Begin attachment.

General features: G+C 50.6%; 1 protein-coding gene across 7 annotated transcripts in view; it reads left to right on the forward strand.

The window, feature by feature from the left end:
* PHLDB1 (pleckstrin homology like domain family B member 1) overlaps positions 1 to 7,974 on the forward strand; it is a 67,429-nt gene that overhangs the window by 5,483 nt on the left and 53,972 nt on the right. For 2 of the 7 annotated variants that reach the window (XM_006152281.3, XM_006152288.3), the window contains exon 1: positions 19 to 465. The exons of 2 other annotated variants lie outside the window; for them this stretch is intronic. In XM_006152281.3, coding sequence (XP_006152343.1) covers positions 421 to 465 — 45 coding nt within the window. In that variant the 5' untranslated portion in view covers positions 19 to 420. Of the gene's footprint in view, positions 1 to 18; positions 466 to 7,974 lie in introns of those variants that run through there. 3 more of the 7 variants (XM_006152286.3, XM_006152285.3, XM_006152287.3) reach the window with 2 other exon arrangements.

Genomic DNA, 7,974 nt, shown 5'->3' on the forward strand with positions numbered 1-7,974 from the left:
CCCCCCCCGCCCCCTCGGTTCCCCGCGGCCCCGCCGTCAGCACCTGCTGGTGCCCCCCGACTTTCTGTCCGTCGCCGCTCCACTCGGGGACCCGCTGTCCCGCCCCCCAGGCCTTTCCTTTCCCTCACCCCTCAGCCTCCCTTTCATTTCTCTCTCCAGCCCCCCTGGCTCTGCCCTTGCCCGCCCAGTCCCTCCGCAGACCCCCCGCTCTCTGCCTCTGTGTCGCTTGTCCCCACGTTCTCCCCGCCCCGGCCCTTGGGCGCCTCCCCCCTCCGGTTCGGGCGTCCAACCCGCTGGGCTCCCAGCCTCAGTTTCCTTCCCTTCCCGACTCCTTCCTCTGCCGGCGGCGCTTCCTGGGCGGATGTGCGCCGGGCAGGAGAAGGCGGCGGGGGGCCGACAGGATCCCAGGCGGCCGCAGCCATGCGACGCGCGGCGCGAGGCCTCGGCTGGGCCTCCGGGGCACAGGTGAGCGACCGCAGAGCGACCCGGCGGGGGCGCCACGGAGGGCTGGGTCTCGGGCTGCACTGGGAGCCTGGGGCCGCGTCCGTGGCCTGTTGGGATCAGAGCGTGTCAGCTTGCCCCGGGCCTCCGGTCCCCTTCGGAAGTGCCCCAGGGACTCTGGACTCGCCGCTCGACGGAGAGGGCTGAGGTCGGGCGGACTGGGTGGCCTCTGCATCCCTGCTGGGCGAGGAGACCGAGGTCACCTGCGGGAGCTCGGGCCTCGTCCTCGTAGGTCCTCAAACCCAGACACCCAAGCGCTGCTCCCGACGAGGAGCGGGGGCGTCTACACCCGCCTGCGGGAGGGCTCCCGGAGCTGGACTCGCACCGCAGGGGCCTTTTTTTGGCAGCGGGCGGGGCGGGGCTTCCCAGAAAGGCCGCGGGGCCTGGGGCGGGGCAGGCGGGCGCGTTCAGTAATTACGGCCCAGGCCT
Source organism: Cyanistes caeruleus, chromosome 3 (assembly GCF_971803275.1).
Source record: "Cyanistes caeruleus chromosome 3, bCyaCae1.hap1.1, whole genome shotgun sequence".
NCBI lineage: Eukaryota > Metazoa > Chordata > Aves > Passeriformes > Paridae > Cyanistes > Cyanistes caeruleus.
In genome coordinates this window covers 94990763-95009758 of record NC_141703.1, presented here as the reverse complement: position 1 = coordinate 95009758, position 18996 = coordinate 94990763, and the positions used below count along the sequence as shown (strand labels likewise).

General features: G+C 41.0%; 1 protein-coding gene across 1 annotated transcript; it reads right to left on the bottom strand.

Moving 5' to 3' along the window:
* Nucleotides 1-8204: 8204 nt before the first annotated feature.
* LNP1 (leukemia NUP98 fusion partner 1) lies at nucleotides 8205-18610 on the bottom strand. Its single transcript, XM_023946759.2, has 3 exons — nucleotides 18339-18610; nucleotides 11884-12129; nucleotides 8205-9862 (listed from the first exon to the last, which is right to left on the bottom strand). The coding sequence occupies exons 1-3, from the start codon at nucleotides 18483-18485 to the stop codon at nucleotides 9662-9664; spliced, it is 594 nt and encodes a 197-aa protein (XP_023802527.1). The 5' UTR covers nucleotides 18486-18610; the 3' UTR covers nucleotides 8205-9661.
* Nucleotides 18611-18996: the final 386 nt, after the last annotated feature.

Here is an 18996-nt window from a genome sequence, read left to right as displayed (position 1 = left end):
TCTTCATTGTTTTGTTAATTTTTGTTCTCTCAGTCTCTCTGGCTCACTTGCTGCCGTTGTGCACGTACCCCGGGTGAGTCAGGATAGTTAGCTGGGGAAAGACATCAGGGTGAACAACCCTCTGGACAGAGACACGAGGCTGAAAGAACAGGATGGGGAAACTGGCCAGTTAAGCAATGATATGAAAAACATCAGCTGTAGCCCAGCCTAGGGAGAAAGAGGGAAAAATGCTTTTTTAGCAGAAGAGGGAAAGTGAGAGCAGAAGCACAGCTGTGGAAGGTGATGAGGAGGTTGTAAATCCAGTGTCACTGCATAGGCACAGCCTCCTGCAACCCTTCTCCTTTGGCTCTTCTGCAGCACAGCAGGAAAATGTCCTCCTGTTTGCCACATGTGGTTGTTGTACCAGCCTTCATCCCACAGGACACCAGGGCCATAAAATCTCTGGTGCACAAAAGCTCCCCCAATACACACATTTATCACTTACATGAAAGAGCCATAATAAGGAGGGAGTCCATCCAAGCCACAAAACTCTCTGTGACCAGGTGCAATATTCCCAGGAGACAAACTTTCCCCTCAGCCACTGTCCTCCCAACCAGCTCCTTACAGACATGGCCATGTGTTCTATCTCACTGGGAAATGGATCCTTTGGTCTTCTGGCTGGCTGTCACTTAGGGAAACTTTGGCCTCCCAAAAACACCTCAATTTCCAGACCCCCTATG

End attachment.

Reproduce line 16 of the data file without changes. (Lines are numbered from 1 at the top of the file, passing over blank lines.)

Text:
TCTTCATTGTTTTGTTAATTTTTGTTCTCTCAGTCTCTCTGGCTCACTTGCTGCCGTTGTGCACGTACCCCGGGTGAGTCAGGATAGTTAGCTGGGGAAAGACATCAGGGTGAACAACCCTCTGGACAGAGACACGAGGCTGAAAGAACAGGATGGGGAAACTGGCCAGTTAAGCAATGATATGAAAAACATCAGCTGTAGCCCAGCCTAGGGAGAAAGAGGGAAAAATGCTTTTTTAGCAGAAGAGGGAAAGTGAGAGCAGAAGCACAGCTGTGGAAGGTGATGAGGAGGTTGTAAATCCAGTGTCACTGCATAGGCACAGCCTCCTGCAACCCTTCTCCTTTGGCTCTTCTGCAGCACAGCAGGAAAATGTCCTCCTGTTTGCCACATGTGGTTGTTGTACCAGCCTTCATCCCACAGGACACCAGGGCCATAAAATCTCTGGTGCACAAAAGCTCCCCCAATACACACATTTATCACTTACATGAAAGAGCCATAATAAGGAGGGAGTCCATCCAAGCCACAAAACTCTCTGTGACCAGGTGCAATATTCCCAGGAGACAAACTTTCCCCTCAGCCACTGTCCTCCCAACCAGCTCCTTACAGACATGGCCATGTGTTCTATCTCACTGGGAAATGGATCCTTTGGTCTTCTGGCTGGCTGTCACTTAGGGAAACTTTGGCCTCCCAAAAACACCTCAATTTCCAGACCCCCTATG